“We Still Do Not Have a Safe Space”


Below is a statement said by Laura Cohen at our press conference today:

My name is Laura Cohen and I am a senior majoring in magazine and women’s and gender studies. I’m going to speak on THE General Body’s position regarding the administration’s “final response” to the Advocacy Center and sexual assault services.

Syracuse University, as well as most other universities, has a culture of rape. Rape culture means that in certain spaces, rape and sexual assault is pervasive and normalized due to our attitudes about gender and sexuality. This culture includes sexual objectification, victim-blaming, and the denial of rape and sexual assault as a real issue. When one in four college women report surviving rape or attempted rape at some point in their lifetime, there can no longer be a refusal to acknowledge the harm of sexual violence on this campus, and we need better systems in place to combat this.

We acknowledge the chancellor’s apology for the way in which the Advocacy Center was closed, but it should not have taken so much effort on our part to hear this. Further, it was an apology about “process,” not about the culture the decision has made and continues to uphold.

The fact of the matter is, we still do not have a safe space on this campus for survivors of sexual assault, or a place where a caring community of individuals can convene to work together towards prevention methods.

We have asked for the administration’s commitment to being a worldwide leader in addressing and ending sexual assault. At a time where universities across the nation are opening centers like the Advocacy Center, SU has closed ours. We have asked for the creation of a new standalone center for sexual assault and relationship violence services, advocacy, education, and outreach that combines the advantages of both old and new structures. This has not been met.

There has been no commitment to enact the recommendations of the Chancellor’s Workgroup on Sexual Violence Prevention, Education and Advocacy, which will be necessary going forward. If the administration doesn’t treat that workgroup with as much honor and give it as much power as they give to some other workgroups, we will have a problem.

The administration has shown that it cannot be trusted to do the right thing for survivors of sexual assault. If the administration does not take the workgroup’s recommendations, we will be stuck with the current system.

The workgroup has heard from recent victims of sexual assault that the stated resources available are actually not available. We’ve heard students have not been able to meet with counselor elsewhere than the Counseling Center on Walnut Ave., or frat row. We’ve also heard accounts of there being a six-week wait to see a therapist.

In addition, there has also been no public announcement of a Yes Means Yes policy.

We are not done when it comes to bettering sexual assault services on this campus, and THE General Body will not end the sit in until we see a real commitment from the administration to do so.


Filed under In Solidarity

2 responses to ““We Still Do Not Have a Safe Space”

  1. AnonySenior

    So your entire protest is based around the fact you did not get a bid to a sorority and are now bitter 3 years later? Not only are you and your “General Body” misrepresenting the student body as a whole, you are asking for approximately $30 million per year from the administration in “demands”. You are now spinning your argument into Syracuse being a campus of rape culture. Not everyone here has ill will. Men are not these terrible “monsters” you make us out to be. Some of us are actually pretty decent people with goals, aspirations, and MOST IMPORTANTLY, respect for women. Ever think that it is time to grow up and spend your time on more important things? Just because there is a reason to make noise, it does not mean you should. Imagine applying for a job which I assume you probably are, as a Senior. When an employer searches your name, they will see what you have done on this campus and immediately delete your resume. You are risking your entire future for a cause that you play no part in whatsoever. I hope you will make the rational decision and quit while you are ahead. You obviously will repost this reply as “motivation” for all the injustice on this campus. The biggest problem that you have is that you attend a private university. You can not and will never be able to make the rules. While Kent may be wrong on some issues, it unfortunately is his call along with the board of trustees. This is not meant to be at all rude, insulting, or degrading. All I am saying is that you are fighting a losing battle.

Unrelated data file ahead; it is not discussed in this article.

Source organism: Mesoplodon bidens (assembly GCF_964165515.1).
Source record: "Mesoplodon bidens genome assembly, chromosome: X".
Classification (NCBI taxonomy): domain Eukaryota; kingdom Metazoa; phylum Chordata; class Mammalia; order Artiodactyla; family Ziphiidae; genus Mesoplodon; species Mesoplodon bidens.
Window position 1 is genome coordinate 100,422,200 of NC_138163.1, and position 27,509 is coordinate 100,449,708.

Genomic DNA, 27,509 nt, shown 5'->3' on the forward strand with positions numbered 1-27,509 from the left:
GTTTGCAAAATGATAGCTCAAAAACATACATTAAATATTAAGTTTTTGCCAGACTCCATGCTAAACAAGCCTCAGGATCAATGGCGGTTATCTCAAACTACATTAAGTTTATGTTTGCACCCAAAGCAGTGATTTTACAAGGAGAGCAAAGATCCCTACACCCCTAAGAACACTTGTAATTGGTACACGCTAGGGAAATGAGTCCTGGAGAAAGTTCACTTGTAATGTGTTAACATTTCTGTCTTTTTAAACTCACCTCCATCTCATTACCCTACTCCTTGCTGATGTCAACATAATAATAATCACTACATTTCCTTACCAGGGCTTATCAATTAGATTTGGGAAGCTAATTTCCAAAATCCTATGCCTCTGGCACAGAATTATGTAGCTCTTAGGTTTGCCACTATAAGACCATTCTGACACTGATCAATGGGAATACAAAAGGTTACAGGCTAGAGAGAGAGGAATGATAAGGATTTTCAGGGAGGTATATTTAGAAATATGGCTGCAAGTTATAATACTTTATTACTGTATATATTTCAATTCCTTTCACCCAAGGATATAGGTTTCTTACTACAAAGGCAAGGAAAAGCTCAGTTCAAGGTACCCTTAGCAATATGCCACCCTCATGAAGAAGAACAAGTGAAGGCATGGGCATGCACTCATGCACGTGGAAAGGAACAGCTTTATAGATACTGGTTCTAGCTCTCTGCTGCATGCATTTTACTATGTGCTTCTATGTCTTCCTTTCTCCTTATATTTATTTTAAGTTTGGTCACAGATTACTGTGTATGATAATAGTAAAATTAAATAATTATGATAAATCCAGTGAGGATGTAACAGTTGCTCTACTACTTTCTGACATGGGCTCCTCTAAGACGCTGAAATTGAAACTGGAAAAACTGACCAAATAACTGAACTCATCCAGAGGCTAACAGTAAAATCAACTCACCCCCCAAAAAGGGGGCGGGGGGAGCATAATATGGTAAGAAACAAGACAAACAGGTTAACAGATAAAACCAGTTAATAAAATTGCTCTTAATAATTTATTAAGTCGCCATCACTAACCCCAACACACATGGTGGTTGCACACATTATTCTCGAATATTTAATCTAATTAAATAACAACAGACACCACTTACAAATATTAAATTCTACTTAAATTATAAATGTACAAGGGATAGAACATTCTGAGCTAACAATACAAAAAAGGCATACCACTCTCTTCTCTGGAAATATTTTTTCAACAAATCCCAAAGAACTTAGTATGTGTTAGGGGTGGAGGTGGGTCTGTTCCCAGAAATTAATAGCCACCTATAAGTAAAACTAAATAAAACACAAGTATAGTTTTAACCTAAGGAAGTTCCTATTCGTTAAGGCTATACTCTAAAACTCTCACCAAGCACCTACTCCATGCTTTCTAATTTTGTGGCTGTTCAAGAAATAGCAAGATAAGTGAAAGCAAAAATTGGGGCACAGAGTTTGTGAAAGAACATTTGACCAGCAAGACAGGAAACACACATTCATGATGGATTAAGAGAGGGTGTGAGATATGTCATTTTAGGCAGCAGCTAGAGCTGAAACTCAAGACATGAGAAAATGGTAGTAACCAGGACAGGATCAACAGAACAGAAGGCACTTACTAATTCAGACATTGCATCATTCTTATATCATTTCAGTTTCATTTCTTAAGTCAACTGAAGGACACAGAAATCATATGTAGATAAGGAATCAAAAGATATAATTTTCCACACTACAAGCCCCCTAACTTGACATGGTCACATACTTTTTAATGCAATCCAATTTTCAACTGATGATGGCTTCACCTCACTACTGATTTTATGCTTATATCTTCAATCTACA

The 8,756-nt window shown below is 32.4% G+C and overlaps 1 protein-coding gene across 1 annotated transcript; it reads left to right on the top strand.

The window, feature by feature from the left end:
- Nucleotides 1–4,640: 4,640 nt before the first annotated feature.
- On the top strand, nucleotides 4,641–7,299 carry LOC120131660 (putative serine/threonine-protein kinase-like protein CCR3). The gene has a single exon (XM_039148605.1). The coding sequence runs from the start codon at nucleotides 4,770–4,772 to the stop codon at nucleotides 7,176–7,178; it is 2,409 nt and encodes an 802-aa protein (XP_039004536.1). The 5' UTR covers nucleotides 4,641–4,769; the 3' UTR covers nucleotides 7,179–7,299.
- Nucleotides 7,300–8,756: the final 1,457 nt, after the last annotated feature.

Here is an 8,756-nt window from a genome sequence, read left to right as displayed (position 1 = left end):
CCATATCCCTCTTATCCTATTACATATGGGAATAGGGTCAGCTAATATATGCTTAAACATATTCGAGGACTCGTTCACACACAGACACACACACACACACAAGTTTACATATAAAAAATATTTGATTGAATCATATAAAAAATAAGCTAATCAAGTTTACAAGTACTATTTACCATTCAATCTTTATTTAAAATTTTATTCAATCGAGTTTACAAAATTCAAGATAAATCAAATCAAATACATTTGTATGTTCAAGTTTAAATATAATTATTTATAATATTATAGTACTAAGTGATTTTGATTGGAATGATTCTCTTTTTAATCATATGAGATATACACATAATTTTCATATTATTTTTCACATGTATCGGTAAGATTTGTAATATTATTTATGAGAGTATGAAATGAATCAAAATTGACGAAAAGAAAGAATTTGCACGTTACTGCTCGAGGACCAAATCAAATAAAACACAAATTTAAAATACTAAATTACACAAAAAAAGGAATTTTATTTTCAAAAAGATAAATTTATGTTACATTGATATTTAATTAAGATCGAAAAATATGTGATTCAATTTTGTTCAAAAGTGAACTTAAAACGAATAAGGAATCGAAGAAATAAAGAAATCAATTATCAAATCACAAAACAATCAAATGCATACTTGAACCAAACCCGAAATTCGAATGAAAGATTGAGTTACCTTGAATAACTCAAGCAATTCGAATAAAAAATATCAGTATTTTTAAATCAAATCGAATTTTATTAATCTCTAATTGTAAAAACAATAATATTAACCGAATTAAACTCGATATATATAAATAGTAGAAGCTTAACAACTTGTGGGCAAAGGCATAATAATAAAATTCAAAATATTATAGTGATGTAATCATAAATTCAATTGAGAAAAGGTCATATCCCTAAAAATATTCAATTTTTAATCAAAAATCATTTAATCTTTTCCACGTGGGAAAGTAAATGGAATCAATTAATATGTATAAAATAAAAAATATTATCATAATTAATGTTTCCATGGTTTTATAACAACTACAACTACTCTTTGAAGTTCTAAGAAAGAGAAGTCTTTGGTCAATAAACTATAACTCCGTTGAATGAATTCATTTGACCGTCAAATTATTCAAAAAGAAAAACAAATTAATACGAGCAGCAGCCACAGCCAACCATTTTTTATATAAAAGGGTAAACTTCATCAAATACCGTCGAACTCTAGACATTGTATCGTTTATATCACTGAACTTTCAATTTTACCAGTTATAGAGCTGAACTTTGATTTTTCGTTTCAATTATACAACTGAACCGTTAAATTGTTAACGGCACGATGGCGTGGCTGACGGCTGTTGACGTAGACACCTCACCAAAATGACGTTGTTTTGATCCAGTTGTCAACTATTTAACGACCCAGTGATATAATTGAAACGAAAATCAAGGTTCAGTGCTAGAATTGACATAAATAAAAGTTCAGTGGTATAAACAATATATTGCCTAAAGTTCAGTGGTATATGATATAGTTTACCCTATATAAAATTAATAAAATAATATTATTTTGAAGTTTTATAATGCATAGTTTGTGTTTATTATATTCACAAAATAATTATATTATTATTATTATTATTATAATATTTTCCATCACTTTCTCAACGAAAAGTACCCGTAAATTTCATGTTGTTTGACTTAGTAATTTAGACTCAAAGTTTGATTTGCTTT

On a side-note, your “General Body” forgot to look up the fact that the Board of Trustees actually meets weekly in Whitman, not in Crouse-Hinds.

    Best of luck in your inevitable failure.


    • Thanks for your note. You’re right that most men don’t rape. One study puts the statistics at 6% of men commit rape. However, on average, each of those men commit 6 rapes. So even with a small proportion of sexual predators, that can still damage a huge number of victims. In a representative group of 100 men and 100 women with all heterosexual rapes of men raping women (hypothetical, since men can be raped as well), six rapists would be responsible for raping 36 women. So taking sexual predation seriously is a huge deal. Learn more here: http://www.davidlisak.com/wp-content/uploads/pdf/RepeatRapeinUndetectedRapists.pdf

      Thanks for taking the time to visit our site. We hope you’ll read around. best, TGB


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